A Touch of Sin is a somewhat frustrating movie, in that what makes it hard to connect with is also part of its artistic purpose, and the resulting dischord is not only a calculated risk on the part of filmmaker Zhangke Jia, but also one that not every viewer will be struck by. It's also a film that often feels like a cry of frustration, one that may be more strongly felt by those who feel the same way about the current state of economic or sociopolitical affairs in China, or the world at large. Although the film only had a limited hold over me on an emotional level, I fully respect what Jia is trying to do with the movie, and commend his skill at doing it -- the distance here is personal more than artistic.
The idea of dehumanization runs through each of the stories, starting with the upset villager, Dahai (Jiang). It comes at him from both sides: being treated like an inferior by a former friend or neighbor is an emotional and psychological assault on his self-worth, yet his quest for revenge or justice is all-consuming. When he speaks at a homecoming celebration and is beaten as a result, an offhanded comment made by an assistant gives way to the last straw: the nickname "Mr. Golf." Even speaking up robs him of his identity. The second strongest is the final chapter: Xiao Hui (Luo) accidentally distracts his co-worker, who is then injured. With the threat of paying the bill hanging over his head, Xiao flees to another province where he becomes a waiter in a high-class hotel. When he falls in love with one of the escorts (Meng Li), asserting his feelings starts a chain of events that saps him of his autonomy -- he owes everything to someone else, and all that remains is hopelessness.
The other two vignettes take a slightly different tactic. Zhou San (Wang) and Xiao Yu (Zhao) are both isolated within themselves, but for opposite reasons. Zhou seems to have no soul, a cold-hearted killer who seems to resent his family and feels nothing when it comes to strangers. His outburst of violence is the one that is totally unprovoked and has no deeper explanation beyond plain necessity. Conversely, Xiao is mostly free of that cynicism. At her job, working as a receptionist in a massage parlor, she seems peaceful enough. She is frustrated with her boyfriend's reluctance to divorce his wife and move in with her, but pragmatic. Like a disease, violence finds its way to her, infecting her until she has no choice but to react. Although the scene in question is a little stagey, Zhao's performance is excellent.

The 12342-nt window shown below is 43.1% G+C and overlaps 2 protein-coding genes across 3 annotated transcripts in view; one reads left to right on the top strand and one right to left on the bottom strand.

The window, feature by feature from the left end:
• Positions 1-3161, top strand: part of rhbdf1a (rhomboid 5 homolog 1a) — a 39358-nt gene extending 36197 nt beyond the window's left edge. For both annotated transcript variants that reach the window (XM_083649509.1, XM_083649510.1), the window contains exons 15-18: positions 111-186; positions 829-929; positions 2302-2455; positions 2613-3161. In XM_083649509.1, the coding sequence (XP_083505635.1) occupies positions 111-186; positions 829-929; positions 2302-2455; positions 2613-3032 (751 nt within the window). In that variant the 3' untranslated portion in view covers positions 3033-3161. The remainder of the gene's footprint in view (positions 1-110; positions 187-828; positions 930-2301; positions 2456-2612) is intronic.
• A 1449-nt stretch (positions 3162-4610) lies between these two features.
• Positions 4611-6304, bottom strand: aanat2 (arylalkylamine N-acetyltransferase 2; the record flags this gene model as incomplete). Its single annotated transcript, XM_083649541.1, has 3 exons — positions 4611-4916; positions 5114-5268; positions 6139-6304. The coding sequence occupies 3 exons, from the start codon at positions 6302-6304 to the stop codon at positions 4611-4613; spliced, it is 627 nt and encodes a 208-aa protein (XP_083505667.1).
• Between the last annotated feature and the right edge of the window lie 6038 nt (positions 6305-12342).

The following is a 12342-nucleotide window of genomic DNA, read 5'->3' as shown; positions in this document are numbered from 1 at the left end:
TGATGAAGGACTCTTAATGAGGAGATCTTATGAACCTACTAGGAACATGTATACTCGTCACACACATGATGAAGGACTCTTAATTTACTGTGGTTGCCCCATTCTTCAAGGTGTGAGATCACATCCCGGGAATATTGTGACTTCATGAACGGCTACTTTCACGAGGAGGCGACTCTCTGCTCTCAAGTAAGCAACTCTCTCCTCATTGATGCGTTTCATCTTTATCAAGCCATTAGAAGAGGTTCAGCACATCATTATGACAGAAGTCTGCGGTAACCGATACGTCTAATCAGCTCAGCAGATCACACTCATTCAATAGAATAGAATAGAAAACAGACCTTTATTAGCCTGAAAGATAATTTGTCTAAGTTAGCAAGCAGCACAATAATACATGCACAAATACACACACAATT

Much like the characters are alienated, Jia keeps them at a distance from the viewer, observing them and the situations that lead to their violent outbursts, while refusing to offer any sort of commentary on the moral aspects of it. The viewer is never told whether or not Dahai's gripes are true or inflated through his rage, although Jia does illustrate the mechanics of industry with a certain cynicism (the cramped apartment complex provided for workers in the final segment is adorned with a sign that says "Oasis of Opportunity," and the manager drops by the factory floor to congratulate Xiao Hui on joining "a Fortune 500 company" and promises that employees may be rewarded with a trip to corporate headquarters). It's a distancing technique that results in more analysis than emotion, but it effectively stirs up some of the sense of hopelessness that the characters feel. Jia also makes great use of that objectivity in its last fifteen minutes, when he chooses which characters were the most affected by their incident, and who those people choose to blame.
The Video and Audio
DTS-HD Master Audio 5.1 is much less problematic, somehow capturing the cold and distant nature of the film itself. Occasional action, including gunfire and explosions sound good, but music sounds even better -- the film ends on a particularly affecting performance. Much of the time, however, the track simply captures stark ambience, and does so to great effect. English subtitles are provided.